There is so much you can do that it can’t be listed down here – but some of the possibilities are:

  • Assist at various events with their communication system. (Variety clubs and other events and sports rely many times on HAM operators for their communication).
  • Be prepared for emergencies with skills and equipment that will allow you to communicate over a huge area effectively and efficiently. (Amateur radio was used in the Black Saturday bush fires, as well as other natural disasters where general communications failed).
  • Talk to other people around the world either directly, via repeaters, via IRPL/Echo link or even via satellites.
  • You can also bounce signals off the moon. (Called EME or Earth-Moon-Earth communications).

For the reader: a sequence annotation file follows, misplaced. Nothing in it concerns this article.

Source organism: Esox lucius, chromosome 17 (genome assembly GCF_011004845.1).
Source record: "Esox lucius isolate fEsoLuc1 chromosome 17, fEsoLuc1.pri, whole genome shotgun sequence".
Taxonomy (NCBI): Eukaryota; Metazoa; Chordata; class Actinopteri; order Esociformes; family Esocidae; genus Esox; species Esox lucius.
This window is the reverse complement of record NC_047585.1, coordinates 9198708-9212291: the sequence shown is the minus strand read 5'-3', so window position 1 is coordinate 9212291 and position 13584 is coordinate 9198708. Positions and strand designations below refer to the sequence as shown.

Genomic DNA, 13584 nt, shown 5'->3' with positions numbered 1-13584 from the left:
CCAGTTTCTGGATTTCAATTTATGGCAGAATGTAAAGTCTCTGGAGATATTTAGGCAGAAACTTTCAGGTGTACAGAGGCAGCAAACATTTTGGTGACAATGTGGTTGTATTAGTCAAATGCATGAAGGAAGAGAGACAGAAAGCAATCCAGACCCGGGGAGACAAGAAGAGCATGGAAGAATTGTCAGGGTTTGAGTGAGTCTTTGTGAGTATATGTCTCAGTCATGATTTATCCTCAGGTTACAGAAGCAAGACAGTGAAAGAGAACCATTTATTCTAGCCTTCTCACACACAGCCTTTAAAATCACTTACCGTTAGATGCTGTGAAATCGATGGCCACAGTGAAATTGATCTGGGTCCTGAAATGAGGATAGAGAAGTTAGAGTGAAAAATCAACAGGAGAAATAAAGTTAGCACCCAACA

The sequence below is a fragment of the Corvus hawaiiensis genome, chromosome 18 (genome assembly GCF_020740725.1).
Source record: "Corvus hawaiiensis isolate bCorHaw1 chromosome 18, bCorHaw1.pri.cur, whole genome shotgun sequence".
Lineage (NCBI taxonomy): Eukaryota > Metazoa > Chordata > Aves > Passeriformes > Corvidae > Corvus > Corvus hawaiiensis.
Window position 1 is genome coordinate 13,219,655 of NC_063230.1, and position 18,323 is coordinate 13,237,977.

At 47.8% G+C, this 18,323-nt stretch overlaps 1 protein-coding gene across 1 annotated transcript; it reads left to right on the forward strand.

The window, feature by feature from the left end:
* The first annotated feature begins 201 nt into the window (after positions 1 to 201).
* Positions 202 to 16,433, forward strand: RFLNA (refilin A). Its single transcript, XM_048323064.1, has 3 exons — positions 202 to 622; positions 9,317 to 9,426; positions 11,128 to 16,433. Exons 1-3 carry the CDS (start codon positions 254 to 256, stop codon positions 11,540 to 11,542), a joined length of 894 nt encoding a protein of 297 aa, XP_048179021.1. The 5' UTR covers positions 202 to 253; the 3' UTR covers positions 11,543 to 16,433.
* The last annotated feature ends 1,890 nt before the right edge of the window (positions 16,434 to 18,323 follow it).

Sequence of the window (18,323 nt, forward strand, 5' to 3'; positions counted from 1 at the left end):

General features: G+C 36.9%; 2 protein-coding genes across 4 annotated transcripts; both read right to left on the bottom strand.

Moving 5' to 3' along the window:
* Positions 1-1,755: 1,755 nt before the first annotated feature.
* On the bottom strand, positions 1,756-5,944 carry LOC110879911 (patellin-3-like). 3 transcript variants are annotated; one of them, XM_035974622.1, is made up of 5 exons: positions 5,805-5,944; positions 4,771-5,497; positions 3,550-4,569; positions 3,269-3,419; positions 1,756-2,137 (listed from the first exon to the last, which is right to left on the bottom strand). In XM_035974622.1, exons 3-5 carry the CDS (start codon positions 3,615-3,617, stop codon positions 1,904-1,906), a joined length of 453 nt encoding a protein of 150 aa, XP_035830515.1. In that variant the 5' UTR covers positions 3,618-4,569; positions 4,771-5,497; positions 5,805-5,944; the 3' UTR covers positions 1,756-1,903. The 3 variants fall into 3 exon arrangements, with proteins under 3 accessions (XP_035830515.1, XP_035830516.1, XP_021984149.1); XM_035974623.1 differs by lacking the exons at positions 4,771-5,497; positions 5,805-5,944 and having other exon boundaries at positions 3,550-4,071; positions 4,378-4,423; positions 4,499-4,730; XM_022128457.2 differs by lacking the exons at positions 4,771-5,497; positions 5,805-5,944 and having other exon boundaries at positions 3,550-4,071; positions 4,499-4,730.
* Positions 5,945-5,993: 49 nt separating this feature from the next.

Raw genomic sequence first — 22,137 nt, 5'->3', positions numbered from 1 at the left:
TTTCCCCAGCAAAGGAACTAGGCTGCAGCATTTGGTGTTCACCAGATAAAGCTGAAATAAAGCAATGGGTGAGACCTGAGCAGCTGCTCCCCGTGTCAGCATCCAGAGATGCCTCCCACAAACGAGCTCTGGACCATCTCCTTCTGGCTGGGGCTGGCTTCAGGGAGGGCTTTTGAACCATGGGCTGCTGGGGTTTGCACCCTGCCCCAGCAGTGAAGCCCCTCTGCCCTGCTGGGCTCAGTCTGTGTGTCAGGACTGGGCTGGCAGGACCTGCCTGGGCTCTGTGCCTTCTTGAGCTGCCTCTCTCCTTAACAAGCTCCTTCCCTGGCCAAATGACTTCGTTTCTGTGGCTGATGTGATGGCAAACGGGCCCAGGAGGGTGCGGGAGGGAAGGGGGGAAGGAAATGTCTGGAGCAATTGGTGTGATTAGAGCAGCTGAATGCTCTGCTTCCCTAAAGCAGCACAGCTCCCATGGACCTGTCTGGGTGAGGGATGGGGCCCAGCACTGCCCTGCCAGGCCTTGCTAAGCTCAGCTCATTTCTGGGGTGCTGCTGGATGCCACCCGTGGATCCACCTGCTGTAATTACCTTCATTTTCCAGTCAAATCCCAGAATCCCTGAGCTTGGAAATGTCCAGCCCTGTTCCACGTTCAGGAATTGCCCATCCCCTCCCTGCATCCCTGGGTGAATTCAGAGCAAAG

• Take part in Amateur competitions.
  • Learn more about electronics, and put that information to practical use.
  • Build your own equipment, accessories, and antennas or experiment with leading edge technical developments.
  • Talk to people around the country (or the world) while traveling in your car to pass the time.
  • Use your computer to make radio transmissions via nodes / repeaters all around the world using Echolink.
  • Transmit and receive audio, data or even television signals.
  • Learn morse code and practise with other amateur operators. (There’s never a shortage of morse operators). Learning morse code is different to what you might think. It’s more about getting familiar with patterns (like learning different music tunes for different songs), rather than remembering the dit’s and dah’s (or dashes and dots).

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